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Sony PS3 hacked again

24 October 2012

Sony’s policy of maintaining control over what software can run on its PS3 console has been undermined – some suggest permanently – by the release of the PS3 LVO decryption keys.

The PS3 has been hacked before, notably by a hacking group called fail0verflow which discovered the ECDSA cryptographic key used by the console to authorize high-level operations. This allowed users to run any code, rather than just Sony-allowed code. Sony responded with the release of the 3.60 firmware, which plugged most known security holes. Only users willing or able to run older firmware and forgo access to the Playstation Network could continue to run their own software.

Now, a group called the Three Muskateers has leaked the LVO decryption keys. According to Eurogamer, “the reveal of the LV0 key basically means that any system update released by Sony going forward can be decrypted with little or no effort whatsoever.” This doesn’t necessarily mean game permanently over for Sony’s software control of the PS3, Nate Lawson of Root Labs told Ars Technica; but it certainly makes it more difficult. “They're going to have to depend on obfuscation as their primary security measure to keep people from decrypting their updates,” he said. “It’s a cat-and-mouse game that's now more closely in the favor of the attackers. But Sony has plenty of things they can still do. It's just another link in the chain.”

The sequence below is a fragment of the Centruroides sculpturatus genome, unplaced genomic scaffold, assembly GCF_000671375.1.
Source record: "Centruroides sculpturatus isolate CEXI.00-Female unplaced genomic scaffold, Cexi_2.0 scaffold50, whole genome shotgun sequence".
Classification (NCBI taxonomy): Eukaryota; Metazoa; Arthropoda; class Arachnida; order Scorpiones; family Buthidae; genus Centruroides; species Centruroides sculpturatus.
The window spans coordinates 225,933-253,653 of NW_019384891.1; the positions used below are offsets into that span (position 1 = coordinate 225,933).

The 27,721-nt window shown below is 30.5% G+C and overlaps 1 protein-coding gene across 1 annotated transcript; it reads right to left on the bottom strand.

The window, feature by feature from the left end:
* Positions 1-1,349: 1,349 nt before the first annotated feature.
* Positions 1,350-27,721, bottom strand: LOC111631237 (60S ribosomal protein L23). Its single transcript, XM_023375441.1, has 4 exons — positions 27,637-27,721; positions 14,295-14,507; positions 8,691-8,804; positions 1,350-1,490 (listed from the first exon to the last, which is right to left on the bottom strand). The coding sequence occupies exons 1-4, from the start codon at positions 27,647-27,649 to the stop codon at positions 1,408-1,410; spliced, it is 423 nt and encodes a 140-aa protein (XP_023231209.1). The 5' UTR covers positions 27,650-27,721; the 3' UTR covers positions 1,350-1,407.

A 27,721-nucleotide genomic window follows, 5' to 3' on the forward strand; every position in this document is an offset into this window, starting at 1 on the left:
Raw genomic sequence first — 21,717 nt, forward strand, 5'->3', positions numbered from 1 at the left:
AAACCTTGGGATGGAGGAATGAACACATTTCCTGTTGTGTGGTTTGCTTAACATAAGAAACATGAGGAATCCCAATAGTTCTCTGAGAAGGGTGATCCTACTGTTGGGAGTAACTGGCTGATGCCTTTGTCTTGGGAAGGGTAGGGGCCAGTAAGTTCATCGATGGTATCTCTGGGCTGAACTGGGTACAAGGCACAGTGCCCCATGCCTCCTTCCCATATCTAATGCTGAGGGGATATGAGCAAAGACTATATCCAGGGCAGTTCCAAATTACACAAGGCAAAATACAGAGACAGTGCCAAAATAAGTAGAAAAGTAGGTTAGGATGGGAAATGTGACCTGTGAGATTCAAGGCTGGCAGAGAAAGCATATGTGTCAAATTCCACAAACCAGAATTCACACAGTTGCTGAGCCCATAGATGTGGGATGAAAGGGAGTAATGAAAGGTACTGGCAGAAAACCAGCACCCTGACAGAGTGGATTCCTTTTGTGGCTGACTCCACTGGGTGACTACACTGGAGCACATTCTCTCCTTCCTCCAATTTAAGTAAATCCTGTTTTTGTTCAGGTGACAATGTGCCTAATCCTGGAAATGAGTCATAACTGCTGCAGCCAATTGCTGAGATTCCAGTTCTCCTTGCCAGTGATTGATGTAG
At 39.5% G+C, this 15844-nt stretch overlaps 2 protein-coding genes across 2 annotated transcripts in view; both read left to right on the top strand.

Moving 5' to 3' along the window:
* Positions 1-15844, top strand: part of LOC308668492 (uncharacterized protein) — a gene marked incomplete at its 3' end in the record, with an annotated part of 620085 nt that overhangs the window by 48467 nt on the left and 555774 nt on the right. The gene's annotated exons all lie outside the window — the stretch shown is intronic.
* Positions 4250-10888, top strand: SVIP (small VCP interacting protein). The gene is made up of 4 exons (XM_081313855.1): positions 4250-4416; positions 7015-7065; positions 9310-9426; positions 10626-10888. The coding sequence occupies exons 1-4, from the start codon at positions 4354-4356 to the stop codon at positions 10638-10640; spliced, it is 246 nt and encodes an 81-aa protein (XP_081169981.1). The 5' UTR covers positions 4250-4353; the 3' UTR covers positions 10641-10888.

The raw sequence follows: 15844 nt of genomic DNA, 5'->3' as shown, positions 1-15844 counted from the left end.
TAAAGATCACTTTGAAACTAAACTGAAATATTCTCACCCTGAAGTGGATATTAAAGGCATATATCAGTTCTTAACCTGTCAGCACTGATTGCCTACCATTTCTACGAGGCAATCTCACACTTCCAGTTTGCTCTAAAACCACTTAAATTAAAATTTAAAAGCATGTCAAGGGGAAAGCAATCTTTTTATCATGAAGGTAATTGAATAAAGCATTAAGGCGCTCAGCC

The Three Muskateers apparently found the keys some time ago, but had not made them publicly available. In doing so now in a rather cryptic message on Pastie, they express disappointment in certain people and say that “only the fear of our work being used by others to make money out of it has forced us to release this now.” The clear implication or claim is that the keys have been stolen or leaked from them by the ‘certain people’, and that others are now trying to profit from the knowledge.

Although the Three Muskateers say nothing further, Eurogamer has no doubts. “The information leaked,” it reports, “and ended up being the means by which a new Chinese hacking outfit - dubbed "BlueDiskCFW" planned to charge for and release new custom firmware updates. To stop these people profiteering from their work, the "Muskateers" released the LV0 key and within 24 hours, a free CFW update was released.”

This article is featured in:
Encryption  •  Internet and Network Security  •  Malware and Hardware Security


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